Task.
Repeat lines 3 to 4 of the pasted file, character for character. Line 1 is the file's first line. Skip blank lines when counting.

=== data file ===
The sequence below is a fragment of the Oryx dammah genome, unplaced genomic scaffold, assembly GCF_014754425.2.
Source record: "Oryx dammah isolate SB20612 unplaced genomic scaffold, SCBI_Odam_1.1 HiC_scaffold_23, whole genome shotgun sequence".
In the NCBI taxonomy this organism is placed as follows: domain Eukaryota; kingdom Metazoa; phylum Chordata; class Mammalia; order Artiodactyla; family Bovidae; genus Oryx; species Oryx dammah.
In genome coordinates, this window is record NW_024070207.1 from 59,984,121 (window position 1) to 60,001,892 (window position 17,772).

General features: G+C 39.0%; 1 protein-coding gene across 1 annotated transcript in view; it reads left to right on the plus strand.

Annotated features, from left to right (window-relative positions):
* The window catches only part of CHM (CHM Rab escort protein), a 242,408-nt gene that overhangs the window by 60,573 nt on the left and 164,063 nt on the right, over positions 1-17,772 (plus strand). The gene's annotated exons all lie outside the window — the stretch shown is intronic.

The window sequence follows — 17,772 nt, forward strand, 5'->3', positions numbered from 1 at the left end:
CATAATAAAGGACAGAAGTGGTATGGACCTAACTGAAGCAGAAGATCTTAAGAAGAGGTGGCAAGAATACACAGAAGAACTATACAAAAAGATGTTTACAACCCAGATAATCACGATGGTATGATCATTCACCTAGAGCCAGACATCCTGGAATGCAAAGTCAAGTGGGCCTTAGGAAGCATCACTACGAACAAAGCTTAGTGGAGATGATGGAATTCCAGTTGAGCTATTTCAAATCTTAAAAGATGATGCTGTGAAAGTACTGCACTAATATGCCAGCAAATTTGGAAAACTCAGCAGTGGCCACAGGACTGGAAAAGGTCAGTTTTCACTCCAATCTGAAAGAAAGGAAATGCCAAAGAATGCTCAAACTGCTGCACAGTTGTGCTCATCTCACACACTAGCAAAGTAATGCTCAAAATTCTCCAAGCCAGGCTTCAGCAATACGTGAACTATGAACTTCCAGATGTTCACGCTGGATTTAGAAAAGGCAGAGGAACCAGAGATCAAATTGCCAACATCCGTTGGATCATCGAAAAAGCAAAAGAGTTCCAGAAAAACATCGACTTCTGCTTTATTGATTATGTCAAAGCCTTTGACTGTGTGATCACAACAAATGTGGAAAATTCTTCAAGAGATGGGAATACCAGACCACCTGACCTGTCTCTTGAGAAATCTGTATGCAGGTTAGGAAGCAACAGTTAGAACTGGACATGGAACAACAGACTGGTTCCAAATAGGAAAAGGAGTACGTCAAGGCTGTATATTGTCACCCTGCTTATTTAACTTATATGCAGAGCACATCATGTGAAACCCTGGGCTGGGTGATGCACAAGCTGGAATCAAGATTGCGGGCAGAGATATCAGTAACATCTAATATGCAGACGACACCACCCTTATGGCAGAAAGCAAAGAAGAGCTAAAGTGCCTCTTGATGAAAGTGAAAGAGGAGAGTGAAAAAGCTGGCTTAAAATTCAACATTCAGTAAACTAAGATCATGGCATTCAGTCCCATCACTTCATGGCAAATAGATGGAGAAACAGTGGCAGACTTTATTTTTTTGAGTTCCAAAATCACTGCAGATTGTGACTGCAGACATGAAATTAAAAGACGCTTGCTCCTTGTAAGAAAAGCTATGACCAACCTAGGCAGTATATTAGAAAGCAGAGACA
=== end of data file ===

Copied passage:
In the NCBI taxonomy this organism is placed as follows: domain Eukaryota; kingdom Metazoa; phylum Chordata; class Mammalia; order Artiodactyla; family Bovidae; genus Oryx; species Oryx dammah.
In genome coordinates, this window is record NW_024070207.1 from 59,984,121 (window position 1) to 60,001,892 (window position 17,772).